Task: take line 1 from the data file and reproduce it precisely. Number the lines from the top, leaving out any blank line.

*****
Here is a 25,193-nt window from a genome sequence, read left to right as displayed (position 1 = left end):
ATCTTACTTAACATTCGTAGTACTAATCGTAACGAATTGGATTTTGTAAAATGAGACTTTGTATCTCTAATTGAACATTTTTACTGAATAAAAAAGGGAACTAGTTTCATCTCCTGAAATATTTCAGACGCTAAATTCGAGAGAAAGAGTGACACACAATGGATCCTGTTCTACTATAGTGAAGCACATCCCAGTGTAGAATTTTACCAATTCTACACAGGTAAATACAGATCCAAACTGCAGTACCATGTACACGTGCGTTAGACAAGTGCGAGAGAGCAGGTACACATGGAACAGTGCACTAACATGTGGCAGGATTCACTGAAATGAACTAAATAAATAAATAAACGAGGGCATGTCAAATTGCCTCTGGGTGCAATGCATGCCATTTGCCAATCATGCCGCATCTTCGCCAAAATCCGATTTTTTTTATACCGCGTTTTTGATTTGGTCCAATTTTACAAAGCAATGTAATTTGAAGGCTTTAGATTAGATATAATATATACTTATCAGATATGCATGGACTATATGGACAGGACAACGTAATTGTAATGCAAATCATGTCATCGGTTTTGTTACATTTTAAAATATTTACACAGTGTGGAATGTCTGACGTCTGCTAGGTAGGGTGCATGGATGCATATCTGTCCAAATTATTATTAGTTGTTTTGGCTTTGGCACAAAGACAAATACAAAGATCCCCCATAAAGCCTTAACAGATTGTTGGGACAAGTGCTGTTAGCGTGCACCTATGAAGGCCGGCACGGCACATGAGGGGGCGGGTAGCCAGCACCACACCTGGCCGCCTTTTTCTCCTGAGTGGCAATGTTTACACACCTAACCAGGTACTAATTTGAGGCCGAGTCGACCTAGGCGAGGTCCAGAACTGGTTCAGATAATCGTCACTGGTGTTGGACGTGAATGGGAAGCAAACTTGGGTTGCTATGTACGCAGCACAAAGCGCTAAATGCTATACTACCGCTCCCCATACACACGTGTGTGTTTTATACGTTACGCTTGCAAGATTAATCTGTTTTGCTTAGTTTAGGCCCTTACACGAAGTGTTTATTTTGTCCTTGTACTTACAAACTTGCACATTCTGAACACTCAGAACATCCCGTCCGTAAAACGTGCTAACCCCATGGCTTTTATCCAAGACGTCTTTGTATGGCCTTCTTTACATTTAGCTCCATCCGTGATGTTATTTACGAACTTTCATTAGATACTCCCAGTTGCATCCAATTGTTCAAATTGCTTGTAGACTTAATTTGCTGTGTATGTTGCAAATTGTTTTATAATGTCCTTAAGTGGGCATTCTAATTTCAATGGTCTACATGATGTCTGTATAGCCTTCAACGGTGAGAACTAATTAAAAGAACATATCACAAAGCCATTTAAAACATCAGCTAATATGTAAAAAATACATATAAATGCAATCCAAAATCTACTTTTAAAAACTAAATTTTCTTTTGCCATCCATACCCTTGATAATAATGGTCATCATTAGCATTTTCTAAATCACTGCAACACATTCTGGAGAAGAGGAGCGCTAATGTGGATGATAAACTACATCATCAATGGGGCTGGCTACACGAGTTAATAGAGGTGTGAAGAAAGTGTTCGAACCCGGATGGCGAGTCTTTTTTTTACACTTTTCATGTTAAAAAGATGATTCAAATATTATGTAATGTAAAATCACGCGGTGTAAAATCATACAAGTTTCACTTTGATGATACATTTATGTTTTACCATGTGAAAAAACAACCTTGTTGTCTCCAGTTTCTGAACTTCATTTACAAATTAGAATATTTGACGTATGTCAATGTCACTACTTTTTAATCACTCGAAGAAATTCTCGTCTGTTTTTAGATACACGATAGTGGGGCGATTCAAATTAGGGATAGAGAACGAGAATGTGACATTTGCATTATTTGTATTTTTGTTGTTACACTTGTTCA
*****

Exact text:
Here is a 25,193-nt window from a genome sequence, read left to right as displayed (position 1 = left end):